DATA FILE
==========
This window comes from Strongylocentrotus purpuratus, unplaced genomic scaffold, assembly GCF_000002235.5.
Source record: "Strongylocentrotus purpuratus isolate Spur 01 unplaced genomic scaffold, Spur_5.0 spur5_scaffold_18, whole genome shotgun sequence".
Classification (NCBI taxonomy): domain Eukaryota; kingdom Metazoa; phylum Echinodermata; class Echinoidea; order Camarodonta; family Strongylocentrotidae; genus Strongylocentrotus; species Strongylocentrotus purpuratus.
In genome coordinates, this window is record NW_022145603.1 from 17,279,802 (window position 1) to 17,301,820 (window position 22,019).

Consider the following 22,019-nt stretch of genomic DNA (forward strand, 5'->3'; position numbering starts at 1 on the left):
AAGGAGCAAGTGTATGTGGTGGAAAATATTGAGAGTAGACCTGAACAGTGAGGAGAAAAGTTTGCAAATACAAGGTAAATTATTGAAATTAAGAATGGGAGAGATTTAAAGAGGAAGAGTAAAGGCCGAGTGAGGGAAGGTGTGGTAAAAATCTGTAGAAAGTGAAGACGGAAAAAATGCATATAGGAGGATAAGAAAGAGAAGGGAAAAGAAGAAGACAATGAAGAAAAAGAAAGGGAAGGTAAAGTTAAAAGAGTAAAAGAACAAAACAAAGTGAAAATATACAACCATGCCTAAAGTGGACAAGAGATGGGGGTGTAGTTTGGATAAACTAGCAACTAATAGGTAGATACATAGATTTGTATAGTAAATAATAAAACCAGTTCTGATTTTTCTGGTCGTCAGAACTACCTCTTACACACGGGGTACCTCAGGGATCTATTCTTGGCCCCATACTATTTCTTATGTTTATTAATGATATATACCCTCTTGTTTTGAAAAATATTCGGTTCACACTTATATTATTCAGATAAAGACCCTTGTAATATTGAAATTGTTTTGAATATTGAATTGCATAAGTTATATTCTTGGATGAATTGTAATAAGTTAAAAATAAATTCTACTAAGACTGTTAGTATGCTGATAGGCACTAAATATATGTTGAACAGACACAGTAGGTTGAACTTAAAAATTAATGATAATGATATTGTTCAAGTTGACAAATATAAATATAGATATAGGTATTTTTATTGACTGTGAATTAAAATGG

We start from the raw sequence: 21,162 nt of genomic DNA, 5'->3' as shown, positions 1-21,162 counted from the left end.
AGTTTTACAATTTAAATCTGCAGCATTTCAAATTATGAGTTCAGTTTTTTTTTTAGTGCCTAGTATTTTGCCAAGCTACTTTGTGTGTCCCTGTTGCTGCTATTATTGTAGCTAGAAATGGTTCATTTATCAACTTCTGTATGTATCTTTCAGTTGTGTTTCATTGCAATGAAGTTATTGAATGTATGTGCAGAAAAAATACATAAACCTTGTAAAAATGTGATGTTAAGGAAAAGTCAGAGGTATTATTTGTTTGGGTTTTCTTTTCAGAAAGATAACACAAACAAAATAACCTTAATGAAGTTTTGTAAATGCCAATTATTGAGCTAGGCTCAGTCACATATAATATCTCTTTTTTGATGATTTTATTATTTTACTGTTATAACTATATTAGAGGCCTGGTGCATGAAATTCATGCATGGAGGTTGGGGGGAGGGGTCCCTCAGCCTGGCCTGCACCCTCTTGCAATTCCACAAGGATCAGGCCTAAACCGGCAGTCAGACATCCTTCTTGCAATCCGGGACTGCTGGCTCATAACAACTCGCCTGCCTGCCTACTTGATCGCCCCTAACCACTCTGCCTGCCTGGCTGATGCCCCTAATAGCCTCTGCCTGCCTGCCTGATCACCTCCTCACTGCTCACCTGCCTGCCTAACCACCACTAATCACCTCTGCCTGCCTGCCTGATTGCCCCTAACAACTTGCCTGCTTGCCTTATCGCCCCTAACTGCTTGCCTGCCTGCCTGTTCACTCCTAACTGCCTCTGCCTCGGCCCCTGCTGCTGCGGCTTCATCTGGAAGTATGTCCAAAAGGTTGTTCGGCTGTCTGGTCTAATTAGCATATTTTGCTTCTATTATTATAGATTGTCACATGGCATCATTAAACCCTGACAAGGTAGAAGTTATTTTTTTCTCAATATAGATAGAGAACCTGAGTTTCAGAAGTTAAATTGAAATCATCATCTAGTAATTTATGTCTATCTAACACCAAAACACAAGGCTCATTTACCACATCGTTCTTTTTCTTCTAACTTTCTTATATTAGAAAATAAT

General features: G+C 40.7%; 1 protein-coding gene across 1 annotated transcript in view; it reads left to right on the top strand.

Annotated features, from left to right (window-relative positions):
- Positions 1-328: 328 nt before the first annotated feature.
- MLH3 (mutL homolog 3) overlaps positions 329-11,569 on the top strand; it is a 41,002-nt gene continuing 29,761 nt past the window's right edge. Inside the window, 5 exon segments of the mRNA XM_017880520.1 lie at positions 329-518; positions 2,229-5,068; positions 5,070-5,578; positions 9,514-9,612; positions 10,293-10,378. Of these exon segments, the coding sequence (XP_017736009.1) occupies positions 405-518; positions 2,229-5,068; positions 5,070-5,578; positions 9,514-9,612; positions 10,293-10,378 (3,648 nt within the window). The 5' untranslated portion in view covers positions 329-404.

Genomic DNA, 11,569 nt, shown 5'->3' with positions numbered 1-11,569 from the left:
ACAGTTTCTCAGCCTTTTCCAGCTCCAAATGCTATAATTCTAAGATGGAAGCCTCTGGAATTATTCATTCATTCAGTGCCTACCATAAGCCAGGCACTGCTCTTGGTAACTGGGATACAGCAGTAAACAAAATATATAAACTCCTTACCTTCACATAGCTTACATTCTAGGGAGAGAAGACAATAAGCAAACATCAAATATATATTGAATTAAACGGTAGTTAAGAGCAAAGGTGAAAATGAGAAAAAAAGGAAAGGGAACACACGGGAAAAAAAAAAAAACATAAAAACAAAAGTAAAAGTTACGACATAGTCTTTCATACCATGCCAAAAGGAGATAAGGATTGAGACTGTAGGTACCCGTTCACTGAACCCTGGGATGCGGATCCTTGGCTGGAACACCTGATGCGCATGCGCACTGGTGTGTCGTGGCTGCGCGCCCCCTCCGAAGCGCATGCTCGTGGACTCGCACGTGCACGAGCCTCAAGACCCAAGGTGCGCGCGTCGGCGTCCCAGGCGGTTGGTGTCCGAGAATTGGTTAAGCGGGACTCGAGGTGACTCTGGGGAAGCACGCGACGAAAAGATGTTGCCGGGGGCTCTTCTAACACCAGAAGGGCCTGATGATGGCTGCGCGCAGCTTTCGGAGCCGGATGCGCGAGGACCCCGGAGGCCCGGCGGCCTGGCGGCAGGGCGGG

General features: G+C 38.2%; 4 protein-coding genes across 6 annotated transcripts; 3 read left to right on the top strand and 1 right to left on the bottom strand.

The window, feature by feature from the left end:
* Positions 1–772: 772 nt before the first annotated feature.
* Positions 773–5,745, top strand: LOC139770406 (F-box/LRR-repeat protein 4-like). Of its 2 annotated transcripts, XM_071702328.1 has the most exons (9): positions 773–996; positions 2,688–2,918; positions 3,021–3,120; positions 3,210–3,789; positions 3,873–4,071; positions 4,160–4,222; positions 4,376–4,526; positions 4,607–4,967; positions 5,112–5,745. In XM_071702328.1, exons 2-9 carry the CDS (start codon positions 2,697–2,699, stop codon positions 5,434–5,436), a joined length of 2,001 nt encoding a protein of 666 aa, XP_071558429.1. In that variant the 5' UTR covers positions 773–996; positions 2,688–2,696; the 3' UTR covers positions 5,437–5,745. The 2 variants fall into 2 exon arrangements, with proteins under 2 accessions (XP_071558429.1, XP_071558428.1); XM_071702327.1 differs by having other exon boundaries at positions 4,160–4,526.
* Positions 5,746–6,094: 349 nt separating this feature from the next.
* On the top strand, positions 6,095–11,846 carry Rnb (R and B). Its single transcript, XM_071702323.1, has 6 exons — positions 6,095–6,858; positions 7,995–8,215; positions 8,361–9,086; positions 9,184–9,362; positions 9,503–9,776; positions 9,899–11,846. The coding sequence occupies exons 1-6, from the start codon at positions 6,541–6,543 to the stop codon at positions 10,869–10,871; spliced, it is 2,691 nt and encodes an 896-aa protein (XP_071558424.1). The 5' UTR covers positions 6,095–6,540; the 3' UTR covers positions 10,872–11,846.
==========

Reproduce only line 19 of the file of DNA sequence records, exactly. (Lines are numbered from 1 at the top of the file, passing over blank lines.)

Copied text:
* Positions 5,746–6,094: 349 nt separating this feature from the next.